But deliberate or not, there is a lingering sadness to this battle royal. Harry’s pain is palpable. It’s the pulse beating through everything he does and the heart of that is Harry’s mother, Princess Diana, a guiding light and an aching loss who is there in pictures and anecdotes throughout.
“My mum made most of her decisions if not all of them with her heart. I am my mother’s son,” Harry declares as he recalls a childhood “filled with laughter, happiness and adventure”.
He was 12 when his mother died, and her “cheeky laugh” is an abiding memory. “I’ll always be that cheeky person inside,” he says proudly.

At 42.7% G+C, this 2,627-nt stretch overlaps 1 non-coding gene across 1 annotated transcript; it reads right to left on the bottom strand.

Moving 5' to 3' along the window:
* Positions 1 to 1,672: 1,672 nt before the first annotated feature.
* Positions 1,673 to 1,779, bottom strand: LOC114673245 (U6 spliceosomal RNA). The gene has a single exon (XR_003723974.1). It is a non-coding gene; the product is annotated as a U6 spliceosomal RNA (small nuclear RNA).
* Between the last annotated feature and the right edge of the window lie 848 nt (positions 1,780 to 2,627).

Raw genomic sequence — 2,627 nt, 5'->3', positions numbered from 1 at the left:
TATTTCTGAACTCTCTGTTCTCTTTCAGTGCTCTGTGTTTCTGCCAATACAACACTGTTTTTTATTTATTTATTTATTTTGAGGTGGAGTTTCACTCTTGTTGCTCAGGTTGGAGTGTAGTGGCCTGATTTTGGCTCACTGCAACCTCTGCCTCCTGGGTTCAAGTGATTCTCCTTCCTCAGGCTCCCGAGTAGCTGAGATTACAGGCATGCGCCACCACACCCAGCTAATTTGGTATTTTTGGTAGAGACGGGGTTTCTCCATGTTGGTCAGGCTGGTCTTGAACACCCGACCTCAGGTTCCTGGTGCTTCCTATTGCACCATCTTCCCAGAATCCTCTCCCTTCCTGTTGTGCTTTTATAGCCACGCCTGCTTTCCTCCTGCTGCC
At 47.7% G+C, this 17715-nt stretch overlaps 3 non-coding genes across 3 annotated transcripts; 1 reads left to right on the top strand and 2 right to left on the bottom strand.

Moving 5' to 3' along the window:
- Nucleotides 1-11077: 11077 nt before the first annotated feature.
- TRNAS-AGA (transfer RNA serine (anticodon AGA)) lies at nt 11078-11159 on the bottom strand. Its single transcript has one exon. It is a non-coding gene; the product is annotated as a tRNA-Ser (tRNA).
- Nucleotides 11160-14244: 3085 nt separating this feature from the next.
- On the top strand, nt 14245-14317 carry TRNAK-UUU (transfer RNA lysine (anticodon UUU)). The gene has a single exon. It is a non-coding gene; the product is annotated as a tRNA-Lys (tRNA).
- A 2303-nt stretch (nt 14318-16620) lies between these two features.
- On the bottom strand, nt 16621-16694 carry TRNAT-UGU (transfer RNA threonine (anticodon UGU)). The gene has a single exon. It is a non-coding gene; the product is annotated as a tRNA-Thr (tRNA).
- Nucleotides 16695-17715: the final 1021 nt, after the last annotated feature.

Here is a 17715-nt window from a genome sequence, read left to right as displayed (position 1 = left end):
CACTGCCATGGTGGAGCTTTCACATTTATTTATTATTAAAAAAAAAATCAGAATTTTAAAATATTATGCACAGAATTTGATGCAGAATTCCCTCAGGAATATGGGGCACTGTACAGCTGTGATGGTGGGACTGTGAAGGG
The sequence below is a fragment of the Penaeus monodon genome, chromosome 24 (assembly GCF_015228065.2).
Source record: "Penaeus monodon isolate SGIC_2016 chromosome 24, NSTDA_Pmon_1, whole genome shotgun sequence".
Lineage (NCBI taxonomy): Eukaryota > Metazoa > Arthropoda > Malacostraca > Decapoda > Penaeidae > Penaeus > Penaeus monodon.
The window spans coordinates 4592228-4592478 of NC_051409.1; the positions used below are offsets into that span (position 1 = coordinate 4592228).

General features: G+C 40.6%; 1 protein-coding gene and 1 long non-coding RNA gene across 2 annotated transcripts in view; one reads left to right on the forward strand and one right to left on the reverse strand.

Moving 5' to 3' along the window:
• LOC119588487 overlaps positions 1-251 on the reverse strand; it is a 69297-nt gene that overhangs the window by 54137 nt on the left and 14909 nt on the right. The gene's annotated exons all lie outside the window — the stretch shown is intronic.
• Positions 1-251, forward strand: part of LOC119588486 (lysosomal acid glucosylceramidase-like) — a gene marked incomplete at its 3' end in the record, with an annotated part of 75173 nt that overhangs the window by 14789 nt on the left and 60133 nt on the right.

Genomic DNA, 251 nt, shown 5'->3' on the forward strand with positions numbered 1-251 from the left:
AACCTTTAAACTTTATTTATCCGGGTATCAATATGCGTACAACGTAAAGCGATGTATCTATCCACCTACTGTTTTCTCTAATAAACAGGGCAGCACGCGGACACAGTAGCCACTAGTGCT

Other memories are less jubilant – being “swarmed by paparazzi” was Harry and William’s ground zero and especially traumatic on holidays. Harry says he is haunted by that “drama, stress and tears – I would always see it on my mum’s face”.
When he met Meghan, Harry says he recognised his mum in this wonderful woman who had popped up in his world. “Meghan is so similar to my mum,” he says beaming.
It felt like their union was meant to be. Diana was looking down on her youngest boy and smiling. “Meghan has the same compassion, empathy, confidence … this warmth about her,” muses Harry.
It’s no wonder he fell in love so quickly and so deeply. He was longing to find a life partner but following the breakdown of earlier relationships, as a result of the pressures of living inside his “gilded cage”, Harry was starting to believe it would never happen.
“How can I ever find someone who is willing and capable of being with me?” he posits. Meghan ticked all those boxes.